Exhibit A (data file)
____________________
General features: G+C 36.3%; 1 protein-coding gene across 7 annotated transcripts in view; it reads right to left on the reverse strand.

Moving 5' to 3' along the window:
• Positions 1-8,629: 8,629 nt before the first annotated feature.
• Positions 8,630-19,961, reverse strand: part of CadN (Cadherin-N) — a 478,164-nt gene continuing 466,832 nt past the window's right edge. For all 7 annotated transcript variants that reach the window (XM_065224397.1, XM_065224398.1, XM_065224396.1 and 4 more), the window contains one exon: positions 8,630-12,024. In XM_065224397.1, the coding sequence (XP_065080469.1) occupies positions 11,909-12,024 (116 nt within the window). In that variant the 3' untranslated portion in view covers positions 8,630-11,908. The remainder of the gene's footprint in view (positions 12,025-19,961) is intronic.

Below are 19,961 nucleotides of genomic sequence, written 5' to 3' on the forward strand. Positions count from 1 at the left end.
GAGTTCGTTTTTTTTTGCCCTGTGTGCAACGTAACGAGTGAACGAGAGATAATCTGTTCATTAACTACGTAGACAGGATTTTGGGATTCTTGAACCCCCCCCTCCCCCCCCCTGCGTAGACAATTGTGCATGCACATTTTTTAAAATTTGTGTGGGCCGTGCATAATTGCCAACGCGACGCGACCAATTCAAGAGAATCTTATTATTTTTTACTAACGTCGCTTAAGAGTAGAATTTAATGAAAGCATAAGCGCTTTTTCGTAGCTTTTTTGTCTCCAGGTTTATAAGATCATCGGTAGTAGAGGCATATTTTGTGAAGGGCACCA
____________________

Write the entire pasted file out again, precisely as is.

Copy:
General features: G+C 36.3%; 1 protein-coding gene across 7 annotated transcripts in view; it reads right to left on the reverse strand.

Moving 5' to 3' along the window:
• Positions 1-8,629: 8,629 nt before the first annotated feature.
• Positions 8,630-19,961, reverse strand: part of CadN (Cadherin-N) — a 478,164-nt gene continuing 466,832 nt past the window's right edge. For all 7 annotated transcript variants that reach the window (XM_065224397.1, XM_065224398.1, XM_065224396.1 and 4 more), the window contains one exon: positions 8,630-12,024. In XM_065224397.1, the coding sequence (XP_065080469.1) occupies positions 11,909-12,024 (116 nt within the window). In that variant the 3' untranslated portion in view covers positions 8,630-11,908. The remainder of the gene's footprint in view (positions 12,025-19,961) is intronic.

Below are 19,961 nucleotides of genomic sequence, written 5' to 3' on the forward strand. Positions count from 1 at the left end.
GAGTTCGTTTTTTTTTGCCCTGTGTGCAACGTAACGAGTGAACGAGAGATAATCTGTTCATTAACTACGTAGACAGGATTTTGGGATTCTTGAACCCCCCCCTCCCCCCCCCTGCGTAGACAATTGTGCATGCACATTTTTTAAAATTTGTGTGGGCCGTGCATAATTGCCAACGCGACGCGACCAATTCAAGAGAATCTTATTATTTTTTACTAACGTCGCTTAAGAGTAGAATTTAATGAAAGCATAAGCGCTTTTTCGTAGCTTTTTTGTCTCCAGGTTTATAAGATCATCGGTAGTAGAGGCATATTTTGTGAAGGGCACCA